I’ll soon be doing another interview with Janet Crawford about this topic, so send me your questions and comments.
And please share with others.

Episode 69: Executives’ New Promises With Bob Dunham [The Amiel Show]

Bob-Dunham

This week on the podcast, I welcome back Bob Dunham to discuss the transition from manager to executive.

Bob heads up the Institute for Generative Leadership, where for three decades he has developed leaders and coaches.

In episode 7, he described how to make reliable promises and the importance of listening for commitment.

This time, we explored how becoming an executive involves a new category of promises. Skillfully managing these promises requires new conversations, skills, and presence. Why do many people fail in transitioning to the executive role? What does it take to cross this chasm successfully? How can you prepare yourself for the transition?

Join Bob and me as we delve into these questions and more.

And, as always, share with friends who might enjoy these insights.

Highlights

  • 9:00 People are often blind to the outcome
  • 17:00 When you have plans but no promises
  • 21:30 Not having honest conversations is a setup for failure
  • 28:30 Blind spot: the learning path for new managers
  • 40:00 Good managers assess their direct reports’ assessments
  • 42:00 Executives’ new promises and conversations
  • 53:00 It’s all about what we listen for

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The Five Reasons You Became A Manager [New Post]

There are five reasons you became a manager.

The first reason is that you’d rather be a boss than have a boss. More power!

Exactly seven minutes after your promotion, you get a call from the person who hired you for the new job. The one who wooed you. This person, you realize, is your new boss. Part of your job is to keep this person happy. That will take real effort.

There is an exception: when your new boss is the same as your old boss. Whatever you did before to keep her happy, you can keep doing. Easy peasy.

Alas, either way, you don’t get what you wanted: freedom from a boss.

The second reason you became a manager was to get a bigger office. Bigger offices are nice because they create more distance between you and your boss—either your new boss or your old boss with the new title. Space is freedom, so it feels great.

Exactly seven minutes after you move into your new office, you realize that the room is full of people who want things from you. It’s a bigger office, so there are more people.

So you bring in bookcases (even though you don’t have time to read) and file cabinets (even though all your files are electronic). These protect you from people who want things from you.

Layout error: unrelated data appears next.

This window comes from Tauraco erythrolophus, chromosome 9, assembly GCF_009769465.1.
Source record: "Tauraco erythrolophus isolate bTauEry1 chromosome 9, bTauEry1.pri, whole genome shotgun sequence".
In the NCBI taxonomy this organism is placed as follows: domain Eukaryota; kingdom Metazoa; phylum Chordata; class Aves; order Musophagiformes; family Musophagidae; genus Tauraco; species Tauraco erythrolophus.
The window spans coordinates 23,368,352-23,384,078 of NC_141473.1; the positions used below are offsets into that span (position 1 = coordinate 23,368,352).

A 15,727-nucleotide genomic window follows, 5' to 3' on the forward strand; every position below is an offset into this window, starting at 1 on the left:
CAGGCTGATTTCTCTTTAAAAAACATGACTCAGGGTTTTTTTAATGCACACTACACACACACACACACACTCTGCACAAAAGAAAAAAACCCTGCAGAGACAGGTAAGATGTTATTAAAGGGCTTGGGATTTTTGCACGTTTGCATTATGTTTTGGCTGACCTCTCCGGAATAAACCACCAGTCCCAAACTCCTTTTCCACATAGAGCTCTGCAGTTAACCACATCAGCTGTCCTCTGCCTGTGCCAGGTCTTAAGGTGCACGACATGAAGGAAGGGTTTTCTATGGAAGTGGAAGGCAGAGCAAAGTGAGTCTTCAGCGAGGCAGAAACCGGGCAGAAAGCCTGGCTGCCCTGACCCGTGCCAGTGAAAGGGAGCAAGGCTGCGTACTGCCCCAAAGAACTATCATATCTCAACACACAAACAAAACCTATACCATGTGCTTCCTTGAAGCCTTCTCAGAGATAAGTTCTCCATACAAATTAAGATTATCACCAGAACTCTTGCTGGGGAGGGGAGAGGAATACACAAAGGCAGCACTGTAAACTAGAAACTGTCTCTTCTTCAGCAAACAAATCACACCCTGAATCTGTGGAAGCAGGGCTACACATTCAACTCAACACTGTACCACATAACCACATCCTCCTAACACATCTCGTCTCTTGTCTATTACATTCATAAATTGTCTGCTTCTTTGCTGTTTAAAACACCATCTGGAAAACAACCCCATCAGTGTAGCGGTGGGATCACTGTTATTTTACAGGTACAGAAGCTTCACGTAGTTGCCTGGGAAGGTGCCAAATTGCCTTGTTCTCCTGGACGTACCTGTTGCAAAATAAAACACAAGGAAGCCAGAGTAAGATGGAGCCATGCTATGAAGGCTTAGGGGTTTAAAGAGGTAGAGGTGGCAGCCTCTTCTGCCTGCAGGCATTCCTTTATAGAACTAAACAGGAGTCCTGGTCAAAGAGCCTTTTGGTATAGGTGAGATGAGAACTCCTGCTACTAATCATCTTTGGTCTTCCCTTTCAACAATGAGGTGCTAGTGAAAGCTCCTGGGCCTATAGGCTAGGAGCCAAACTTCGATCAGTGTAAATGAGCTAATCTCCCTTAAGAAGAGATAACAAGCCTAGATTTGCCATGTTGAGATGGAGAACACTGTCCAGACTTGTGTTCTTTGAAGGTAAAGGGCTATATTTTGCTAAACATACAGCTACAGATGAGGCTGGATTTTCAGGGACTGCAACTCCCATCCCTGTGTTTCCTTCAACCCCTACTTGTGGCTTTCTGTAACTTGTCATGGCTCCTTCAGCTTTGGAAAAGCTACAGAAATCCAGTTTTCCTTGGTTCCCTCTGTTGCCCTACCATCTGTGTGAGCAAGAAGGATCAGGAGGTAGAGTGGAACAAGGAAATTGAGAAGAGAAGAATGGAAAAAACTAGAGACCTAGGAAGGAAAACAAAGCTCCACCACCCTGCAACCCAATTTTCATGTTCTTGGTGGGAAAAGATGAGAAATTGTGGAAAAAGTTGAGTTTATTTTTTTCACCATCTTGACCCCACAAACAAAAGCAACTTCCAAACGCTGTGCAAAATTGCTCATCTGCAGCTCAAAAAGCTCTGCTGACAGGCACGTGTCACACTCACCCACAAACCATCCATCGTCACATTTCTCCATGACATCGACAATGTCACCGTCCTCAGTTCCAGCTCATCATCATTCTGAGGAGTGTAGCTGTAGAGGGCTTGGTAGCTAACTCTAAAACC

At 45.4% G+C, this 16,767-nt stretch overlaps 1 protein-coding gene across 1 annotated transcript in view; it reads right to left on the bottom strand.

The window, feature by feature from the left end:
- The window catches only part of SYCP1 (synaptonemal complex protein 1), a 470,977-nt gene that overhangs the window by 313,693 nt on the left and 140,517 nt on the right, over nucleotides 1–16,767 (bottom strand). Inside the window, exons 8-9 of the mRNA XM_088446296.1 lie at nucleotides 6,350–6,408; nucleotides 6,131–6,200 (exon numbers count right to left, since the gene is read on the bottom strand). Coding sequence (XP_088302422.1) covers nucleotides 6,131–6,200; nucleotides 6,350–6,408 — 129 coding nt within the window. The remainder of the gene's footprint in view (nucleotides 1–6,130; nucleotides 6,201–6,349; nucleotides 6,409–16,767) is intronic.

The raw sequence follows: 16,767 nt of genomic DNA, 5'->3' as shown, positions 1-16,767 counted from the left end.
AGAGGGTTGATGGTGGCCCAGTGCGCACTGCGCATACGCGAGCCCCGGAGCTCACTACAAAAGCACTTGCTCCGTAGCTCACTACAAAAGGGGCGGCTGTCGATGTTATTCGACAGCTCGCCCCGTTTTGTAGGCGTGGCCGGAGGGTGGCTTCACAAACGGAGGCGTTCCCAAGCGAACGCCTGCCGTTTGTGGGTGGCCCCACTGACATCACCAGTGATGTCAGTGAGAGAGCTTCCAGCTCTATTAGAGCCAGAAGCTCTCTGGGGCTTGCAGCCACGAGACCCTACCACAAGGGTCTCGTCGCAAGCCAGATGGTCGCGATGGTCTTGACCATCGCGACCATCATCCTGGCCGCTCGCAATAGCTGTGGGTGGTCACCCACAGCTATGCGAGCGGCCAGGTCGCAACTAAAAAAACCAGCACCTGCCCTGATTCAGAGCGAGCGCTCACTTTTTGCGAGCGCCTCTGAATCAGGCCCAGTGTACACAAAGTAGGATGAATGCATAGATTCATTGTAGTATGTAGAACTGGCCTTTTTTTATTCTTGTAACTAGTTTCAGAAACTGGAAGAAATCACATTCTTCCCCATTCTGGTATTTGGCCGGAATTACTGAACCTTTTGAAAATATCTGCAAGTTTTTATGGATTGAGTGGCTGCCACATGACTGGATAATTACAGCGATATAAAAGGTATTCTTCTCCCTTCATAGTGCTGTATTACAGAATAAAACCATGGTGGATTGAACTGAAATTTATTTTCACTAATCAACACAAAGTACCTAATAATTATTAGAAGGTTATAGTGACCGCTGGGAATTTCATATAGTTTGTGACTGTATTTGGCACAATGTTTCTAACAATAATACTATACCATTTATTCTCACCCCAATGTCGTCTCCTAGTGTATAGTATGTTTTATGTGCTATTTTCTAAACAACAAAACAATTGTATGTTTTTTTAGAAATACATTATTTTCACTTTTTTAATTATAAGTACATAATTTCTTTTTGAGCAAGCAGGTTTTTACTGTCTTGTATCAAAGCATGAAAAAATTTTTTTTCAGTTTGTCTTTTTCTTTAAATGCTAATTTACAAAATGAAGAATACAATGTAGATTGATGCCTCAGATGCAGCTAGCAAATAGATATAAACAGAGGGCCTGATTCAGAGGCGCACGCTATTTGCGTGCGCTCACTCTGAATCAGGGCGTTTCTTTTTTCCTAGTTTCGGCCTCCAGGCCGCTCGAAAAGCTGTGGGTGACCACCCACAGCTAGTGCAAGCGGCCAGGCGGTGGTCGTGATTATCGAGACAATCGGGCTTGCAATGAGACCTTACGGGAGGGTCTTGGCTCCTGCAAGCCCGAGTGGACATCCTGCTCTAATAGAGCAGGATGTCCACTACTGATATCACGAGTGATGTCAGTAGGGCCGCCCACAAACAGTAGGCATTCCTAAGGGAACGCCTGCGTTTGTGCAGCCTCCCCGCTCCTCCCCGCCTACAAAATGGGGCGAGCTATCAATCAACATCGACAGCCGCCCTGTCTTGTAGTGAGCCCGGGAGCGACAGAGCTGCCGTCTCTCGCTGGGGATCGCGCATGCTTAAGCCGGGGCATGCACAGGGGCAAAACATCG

Unfortunately, when people who want things from you can’t find you—or need to lift heavy bookcases and file cabinets to see you—they become unhappy. Your engagement scores plummet. This makes your boss—either your new boss or the old boss with the new title—very anxious.

The third reason you became a manager was to increase your influence. Instead of looking up at other managers, you get to call many of them your peers. And by persuading them, you indirectly impact all of the people who report to them. The other good news: directors and vice presidents now want to talk with you.

Exactly seven minutes after feeling excited about this, you realize that your calendar is now filled with back-to-back meetings. These may be great opportunities to influence people, but you won’t have time to prepare for them. So it dawns on you that the purpose of these meetings is actually for other people to influence you.

The fourth reason you became a manager was to impress your friends, family, and the three high school classmates you bump into over the holidays.

Exactly seven minutes after telling them about your promotion, they ask you what you do as a manager, and you realize that you don’t know how to answer. You’ve spent all of your time so far figuring out how to make your new boss happy, filling your bigger office with furniture, and going to meetings that you haven’t had time to manage.

So you tell them that your new job positions you really well for the promotion to director.

The fifth and least conscious reason you became a manager was to get things done through others rather than yourself. You hear about this strange explanation 18 months after your promotion during your second performance review with your boss—either the new boss, the old boss with the new title, or the brand new boss who replaced the first new boss because the first new boss was trying to get everything done herself.

By the end of the performance review, you finally get it. Getting things done through others rather than yourself is what managing is all about. Of course!

You are so excited to figure this out that you give your boss a big warm hug and announce that you are now ready to give yourself fully to the organization, just as soon as you switch back to being an individual contributor.

***********************************************************************************

If you know anyone who is a manager, was a manager, or would like to become a manager, think hard for 10 seconds before forwarding this to them.

Episode 67: Lies, Authority, And Assessments With Chris Chittenden [The Amiel Show]

How is a lie different from an ungrounded assessment, and why does this matter in leadership? Where does a leader’s authority come from? What happens when you provide a well-grounded assessment that doesn’t matter to anyone listening?

I have a hunch that your answers to these questions will help you understand the peculiar and disturbing state of politics in the United States today.

This week on the podcast, Chris Chittenden joins me to make sense of these questions. Chris and I previously spoke about real accountability. This time, he helps me use his powerful ontological lens to understand the age of Trump and simultaneously provide clarity about leadership in organizations.

Highlights

  • 12:00 It’s easy to mix up assertions and assessments. Don’t do it!
  • 17:00 Assessments help us see what’s good or bad for us
  • 20:00 Five steps to grounding an assessment
  • 30:00 Obamacare, shifting standards, and the meaning of words
  • 43:00 Certainty, autonomy and the fall of empires
  • 50:00 The President’s conditional promises
  • 1:00:00 Who actually gives the President authority?
  • 1:05:00 The role of “fake news” in shaping assertions and assessments
  • 1:25:00 When a country’s executive function has a damaged prefrontal cortex